In an interview with Mike Arrington at TechCrunch’s Le Web conference, Google Vice President Marissa Meyer said that Chrome v1.0 would be available in the near future, however no details about a more solid release date were dished out.
For the past three months, Chrome has been in and out of the news. Most notably, of course, in the weeks after its release when Google had to reword its End User Licensing Agreement after it raised a few concerns about copyrights.
The wording of section 11 of the Chrome Terms of Service stated that by submitting, posting or displaying the content, you gave Google a “perpetual, irrevocable, worldwide, royalty-free and non-exclusive license to reproduce, adapt, modify, translate, publish, publicly perform, publicly display and distribute any Content that you submit, post or display on or through the Services.” Most people (well, most of those who actually bothered to read the EULA) had the same reaction we did. That being, “Uh, no?”
Rebecca Ward, Senior Product Counsel at Google said at the time that the company reuses chunks of Universal Terms of Service for the sake of simplicity and the claims made in the original agreement with Chrome were an oversight. "Sometimes, as in the case of Google Chrome, this means that the legal terms for a specific product may include terms that don’t apply well to the use of that product," Ward explained.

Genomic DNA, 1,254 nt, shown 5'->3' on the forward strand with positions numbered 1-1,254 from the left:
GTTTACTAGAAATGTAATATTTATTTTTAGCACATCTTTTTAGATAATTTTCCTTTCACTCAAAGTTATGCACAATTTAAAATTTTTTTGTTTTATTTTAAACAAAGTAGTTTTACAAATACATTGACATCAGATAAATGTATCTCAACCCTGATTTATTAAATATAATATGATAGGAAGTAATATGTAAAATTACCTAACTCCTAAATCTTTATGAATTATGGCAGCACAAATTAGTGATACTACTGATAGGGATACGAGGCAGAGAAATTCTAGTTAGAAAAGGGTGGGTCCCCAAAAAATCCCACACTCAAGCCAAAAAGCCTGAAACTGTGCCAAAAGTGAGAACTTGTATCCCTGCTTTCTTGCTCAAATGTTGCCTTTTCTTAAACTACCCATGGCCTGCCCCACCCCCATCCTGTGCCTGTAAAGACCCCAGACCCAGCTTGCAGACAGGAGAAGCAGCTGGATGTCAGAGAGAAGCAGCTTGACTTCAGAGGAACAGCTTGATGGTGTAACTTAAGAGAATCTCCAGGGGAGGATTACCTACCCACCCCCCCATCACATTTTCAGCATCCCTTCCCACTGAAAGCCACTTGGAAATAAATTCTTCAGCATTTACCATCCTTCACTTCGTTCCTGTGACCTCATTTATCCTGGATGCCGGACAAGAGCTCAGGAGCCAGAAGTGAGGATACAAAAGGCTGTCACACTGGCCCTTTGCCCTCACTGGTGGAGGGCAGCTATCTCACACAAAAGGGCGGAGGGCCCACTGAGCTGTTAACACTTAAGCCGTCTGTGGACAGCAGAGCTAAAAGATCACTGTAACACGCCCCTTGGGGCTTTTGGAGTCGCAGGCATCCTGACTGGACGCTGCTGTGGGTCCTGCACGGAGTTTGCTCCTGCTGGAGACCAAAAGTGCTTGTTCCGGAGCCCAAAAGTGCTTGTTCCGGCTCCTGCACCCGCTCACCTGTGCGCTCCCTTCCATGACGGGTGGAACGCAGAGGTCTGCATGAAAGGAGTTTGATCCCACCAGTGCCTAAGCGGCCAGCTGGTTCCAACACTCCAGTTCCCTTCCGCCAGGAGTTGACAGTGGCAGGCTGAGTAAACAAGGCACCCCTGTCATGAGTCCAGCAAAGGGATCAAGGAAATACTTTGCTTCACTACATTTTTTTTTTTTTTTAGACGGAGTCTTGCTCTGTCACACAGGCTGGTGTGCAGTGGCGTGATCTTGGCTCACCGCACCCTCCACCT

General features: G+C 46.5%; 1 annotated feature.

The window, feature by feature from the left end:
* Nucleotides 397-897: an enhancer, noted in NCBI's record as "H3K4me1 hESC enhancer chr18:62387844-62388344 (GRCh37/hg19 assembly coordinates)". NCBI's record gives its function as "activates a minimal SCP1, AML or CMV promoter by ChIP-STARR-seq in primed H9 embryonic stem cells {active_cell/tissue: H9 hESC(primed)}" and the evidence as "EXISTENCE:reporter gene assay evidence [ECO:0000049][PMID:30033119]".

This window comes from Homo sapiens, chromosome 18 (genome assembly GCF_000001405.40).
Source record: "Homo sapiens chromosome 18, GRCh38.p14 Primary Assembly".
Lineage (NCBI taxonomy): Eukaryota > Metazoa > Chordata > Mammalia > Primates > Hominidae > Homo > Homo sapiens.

The blogging community calm again, attention turned toward the browser itself. During the first week of release, Chrome hit 1.48 percent of the market share before stabilizing around 1 percent. While numbers relaxed a little after the initial bloat of users who just wanted to try it out, there’s still a pretty decent amount of people using the browser. Net Applications reports that Chrome currently holds just over 0.8 percent of the market share.
Google has yet to release a beta version for Mac but is working on developing one. We’ll keep you posted on both the Mac version and the official release date for Chrome. Over and out.